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ALWAYS CONSULT YOUR INVESTMENT PROFESSIONAL BEFORE MAKING ANY INVESTMENT DECISION

July 30, 2019 | Why

A best-selling Canadian author of 14 books on economic trends, real estate, the financial crisis, personal finance strategies, taxation and politics. Nationally-known speaker and lecturer on macroeconomics, the housing market and investment techniques. He is a licensed Investment Advisor with a fee-based, no-commission Toronto-based practice serving clients across Canada.

Bandit was about to do his business. I fished a plastic bag from my jeans pocket and waited on the sidewalk to, well, you know.

Suddenly…

“Garth. Is that you?”

I looked up from the emerging issue and saw a great, long bejesus white motorhome come to a stop on the street beside us.

“It’s Eric,” the driver shouted at me “From Vancouver. We’re blog dogs. I can’t believe it’s you. And Bandit.”

Eric and his squeeze turned out to be decent people. They’ve had it with Van, are fleeing to Australia (another house-horny place) and decided to rent a camper and drive across the entire country before departing Canada. “We had to see our own country, before we left it.” So there we were, on the pavement in a tiny, seaside Nova Scotia town in the waning hours of a hot July.

Actually a weird number of people who waste their lives reading this pathetic blog have turned up in my summertime retreat lately. I met Bob from Grimsby (& family) on the wharf this week. And Angela from Manitoba (I think) popped into my rarefied bank building for selfies. There’s been a steady stream of people on vacation, or exploring, curious and kind enough to come and see me. Most are gracious and don’t ask the obvious question: ‘Why the heck are you here?’

Here’s why.

Before I made an absolute fortune writing a free blog I toured the country giving lectures on financial stuff, hired by banks, advisors and fund companies. Dorothy was my roadie, doing up to 200 gigs a year, hitting every crystal hotel ballroom and Legion basement in the nation. One rainy October eve we landed in Lunenburg, on the south shore of Nova Scotia about an hour from civilization. My speech that night was in a museum full of fish. Seriously.

In morning’s light, the place was a heady swill of sea, history, architecture, colour, culture and the confident, bemused serenity of locals dealing with some dude in a tie from Upper Canada. We were infected. Within a year we’d bought a little blue cape house on the harbour. The routine airplane travel or the long drive (22 hours) was rewarded with weeks by the salty ocean and solid, welcoming neighbours. It’s amazing how sweet people can be when you suck the road rage, shopping malls, competition, and financial stress from their souls.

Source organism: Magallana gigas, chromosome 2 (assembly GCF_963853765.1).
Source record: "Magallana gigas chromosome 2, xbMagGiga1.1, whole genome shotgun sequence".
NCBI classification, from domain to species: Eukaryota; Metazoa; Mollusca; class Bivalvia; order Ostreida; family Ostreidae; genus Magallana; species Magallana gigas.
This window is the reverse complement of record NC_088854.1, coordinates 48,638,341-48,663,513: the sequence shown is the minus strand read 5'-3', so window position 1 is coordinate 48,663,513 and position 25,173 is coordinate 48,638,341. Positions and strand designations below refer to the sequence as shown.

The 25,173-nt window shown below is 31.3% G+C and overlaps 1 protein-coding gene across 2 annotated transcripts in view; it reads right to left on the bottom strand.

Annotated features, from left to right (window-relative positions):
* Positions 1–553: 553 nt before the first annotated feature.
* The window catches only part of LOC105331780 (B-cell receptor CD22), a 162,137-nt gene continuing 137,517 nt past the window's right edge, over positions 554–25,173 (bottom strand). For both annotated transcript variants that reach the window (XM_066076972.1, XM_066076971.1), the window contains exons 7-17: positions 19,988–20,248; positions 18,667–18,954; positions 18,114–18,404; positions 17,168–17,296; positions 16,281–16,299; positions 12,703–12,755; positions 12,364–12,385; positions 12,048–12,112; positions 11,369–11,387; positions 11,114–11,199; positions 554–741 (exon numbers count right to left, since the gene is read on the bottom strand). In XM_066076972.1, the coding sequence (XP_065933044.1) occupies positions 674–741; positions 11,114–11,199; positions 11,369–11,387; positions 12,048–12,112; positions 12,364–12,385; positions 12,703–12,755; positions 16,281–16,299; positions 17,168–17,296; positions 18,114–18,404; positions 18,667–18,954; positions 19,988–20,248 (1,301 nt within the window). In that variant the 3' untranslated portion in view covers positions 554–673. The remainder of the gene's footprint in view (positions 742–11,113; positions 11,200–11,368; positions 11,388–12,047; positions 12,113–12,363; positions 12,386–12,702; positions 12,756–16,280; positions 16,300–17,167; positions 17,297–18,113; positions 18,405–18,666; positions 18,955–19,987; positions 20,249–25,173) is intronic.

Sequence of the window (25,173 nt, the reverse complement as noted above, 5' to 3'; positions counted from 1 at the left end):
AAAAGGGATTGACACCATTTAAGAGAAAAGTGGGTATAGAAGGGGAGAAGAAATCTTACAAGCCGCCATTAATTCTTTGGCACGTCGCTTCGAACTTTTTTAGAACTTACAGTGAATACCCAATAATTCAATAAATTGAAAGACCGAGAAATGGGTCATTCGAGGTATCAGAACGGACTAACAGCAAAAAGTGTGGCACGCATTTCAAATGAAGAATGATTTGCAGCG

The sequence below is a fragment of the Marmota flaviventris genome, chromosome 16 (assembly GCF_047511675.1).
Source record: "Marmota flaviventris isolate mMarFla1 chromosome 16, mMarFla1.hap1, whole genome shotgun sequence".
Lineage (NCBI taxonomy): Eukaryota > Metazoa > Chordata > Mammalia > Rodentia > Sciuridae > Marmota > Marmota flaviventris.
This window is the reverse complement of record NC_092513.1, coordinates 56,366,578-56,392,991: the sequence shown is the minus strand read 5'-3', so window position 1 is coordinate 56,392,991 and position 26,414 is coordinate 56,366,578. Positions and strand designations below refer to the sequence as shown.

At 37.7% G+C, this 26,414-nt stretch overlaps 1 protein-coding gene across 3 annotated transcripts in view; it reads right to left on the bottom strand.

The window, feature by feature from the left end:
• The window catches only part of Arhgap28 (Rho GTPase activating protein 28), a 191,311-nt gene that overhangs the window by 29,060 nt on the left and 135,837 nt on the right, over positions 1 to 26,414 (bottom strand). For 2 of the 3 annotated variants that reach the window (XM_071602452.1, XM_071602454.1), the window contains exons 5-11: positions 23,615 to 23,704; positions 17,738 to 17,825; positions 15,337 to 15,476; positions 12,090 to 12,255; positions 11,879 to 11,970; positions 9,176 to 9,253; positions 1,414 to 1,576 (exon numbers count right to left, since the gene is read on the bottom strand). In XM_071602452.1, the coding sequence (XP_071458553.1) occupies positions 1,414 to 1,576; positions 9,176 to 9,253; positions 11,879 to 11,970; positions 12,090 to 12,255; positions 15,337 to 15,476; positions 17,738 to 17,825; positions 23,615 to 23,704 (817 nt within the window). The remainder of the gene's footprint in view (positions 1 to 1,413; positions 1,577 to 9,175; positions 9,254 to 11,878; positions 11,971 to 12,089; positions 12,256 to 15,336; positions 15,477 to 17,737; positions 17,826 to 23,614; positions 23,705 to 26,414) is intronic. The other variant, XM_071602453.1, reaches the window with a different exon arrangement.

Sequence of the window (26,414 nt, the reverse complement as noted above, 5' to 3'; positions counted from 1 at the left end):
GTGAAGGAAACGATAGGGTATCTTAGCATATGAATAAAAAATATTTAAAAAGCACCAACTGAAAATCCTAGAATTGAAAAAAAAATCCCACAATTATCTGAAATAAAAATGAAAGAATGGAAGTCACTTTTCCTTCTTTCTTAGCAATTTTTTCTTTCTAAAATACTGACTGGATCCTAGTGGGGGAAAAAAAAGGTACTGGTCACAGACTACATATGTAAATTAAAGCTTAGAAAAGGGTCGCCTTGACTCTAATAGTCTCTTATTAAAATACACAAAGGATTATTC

In April of 2018 Dorothy, Bandit and I made the annual car trip. Soon after I lost my mind and bought the historic stone B of M edifice in the middle of town when the bank decided to replace it with an ATM and a web site. The reno turned it into a such cool, peaceful space that I was smitten. Why not live and work where I wanted to live and work?

Months later the Atlantic Canada branch of my financial business opened its doors. Employees. Clients. Dog. Flexible, progressive corporate partner. Connected in real time with colleagues still imprisoned on the 53rd floor of a bank tower at King & Bay. It had occurred to me that if I could look after the affairs of people in Vancouver or Montreal from downtown Toronto that the same could happen from the seething urban core of downtown Lunenburg. And so it was. And is.

This is what our world has become. Technology, connectedness, digital infrastructure – these things have made geography moot, removing the shackles of location and the sacrifices big-city living demands. Good jobs, incomes and financial security can be carved out anywhere. And surely, when people are freed from the burden of million-dollar houses and hour-long commutes they feel encouraged about their careers, lives and futures. How is this not better?

Anyway, as I write this Bandit is sleeping four feet away. Within two blocks of this liberated bank is the drug store, the post office, lawyer, grocery store, town hall, concert hall, restaurants, boutiques, eight art galleries, four real estate offices and a harbour which today berths a $16 million US superyacht. Oh, and my house. By the way, my home (it’s nice) and my bank cost less together than a slanty semi in Leslieville. Lots of cash left over for a tug, too.

The only regret? Took too long. You should reflect on that. I sure do

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July 30th, 2019

Posted In: The Greater Fool

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